Postoperative NYHA-Status decreased significantly for the entire cohort as well as patients in the MECH-group and BIO-group (Figure 3). The performance status of the entire group (78 ? 7.5% to 81.1 ? 13.2%, p = 0.017) as well for the MECH-group (76.5 ? 7.8% to 82.6 ? 12.5%, p = 0.015) and BIO-group (76.4 ? 8.1% to 81.3 ? 14.1%, p = 0.027) slightly increased.


In this study we demonstrated that different complex surgical techniques for ARR can be performed with good results in septuagenarians. Our data indicate that valve sparing aortic root reimplantation is an excellent alternative to composite conduits with bioprostheses or mechanical prostheses for septuagenarians with favourable short and long-term outcome.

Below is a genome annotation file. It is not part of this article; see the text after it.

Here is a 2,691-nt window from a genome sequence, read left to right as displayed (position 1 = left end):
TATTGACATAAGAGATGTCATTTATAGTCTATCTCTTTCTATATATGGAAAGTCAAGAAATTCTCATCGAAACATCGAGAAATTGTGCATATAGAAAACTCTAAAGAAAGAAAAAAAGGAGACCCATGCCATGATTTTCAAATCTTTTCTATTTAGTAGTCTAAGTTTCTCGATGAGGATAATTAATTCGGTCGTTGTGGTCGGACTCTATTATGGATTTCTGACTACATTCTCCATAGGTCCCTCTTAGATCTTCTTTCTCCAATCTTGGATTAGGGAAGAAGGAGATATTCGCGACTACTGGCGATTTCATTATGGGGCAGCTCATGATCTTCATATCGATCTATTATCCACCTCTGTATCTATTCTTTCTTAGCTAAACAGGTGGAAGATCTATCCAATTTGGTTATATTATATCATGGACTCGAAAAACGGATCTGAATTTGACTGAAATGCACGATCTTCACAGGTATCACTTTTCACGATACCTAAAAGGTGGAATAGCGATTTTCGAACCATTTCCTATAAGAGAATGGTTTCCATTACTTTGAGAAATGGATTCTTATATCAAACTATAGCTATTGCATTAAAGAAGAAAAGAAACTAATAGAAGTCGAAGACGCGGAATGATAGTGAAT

Composite valve replacement has become a generally accepted surgical technique for the treatment of aortic root pathology with acceptable perioperative mortality rates and good long-term results [6,8,9,11,12,18-21]. The mortality rate for ARR with composite valve grafts in recent publications varies between 0.7% and 11% with a survival rate from 76% to 91.8% at 5 years and 62% to 76% at 10 years. Furthermore, Urbanski and associates showed in a case matched study with 200 patients, that ARR can be performed with a similar operative risk, valve related morbidity and late mortality as isolated aortic valve replacement [21]. However, recent published series showed that valve sparing aortic root replacement techniques are a valuable option for patients with macroscopically normal leaflets [3,10]. The hospital mortalities in these studies vary around 3?5%. The functional results showed freedom from re-operation in 94 ? 99% of different sub cohorts.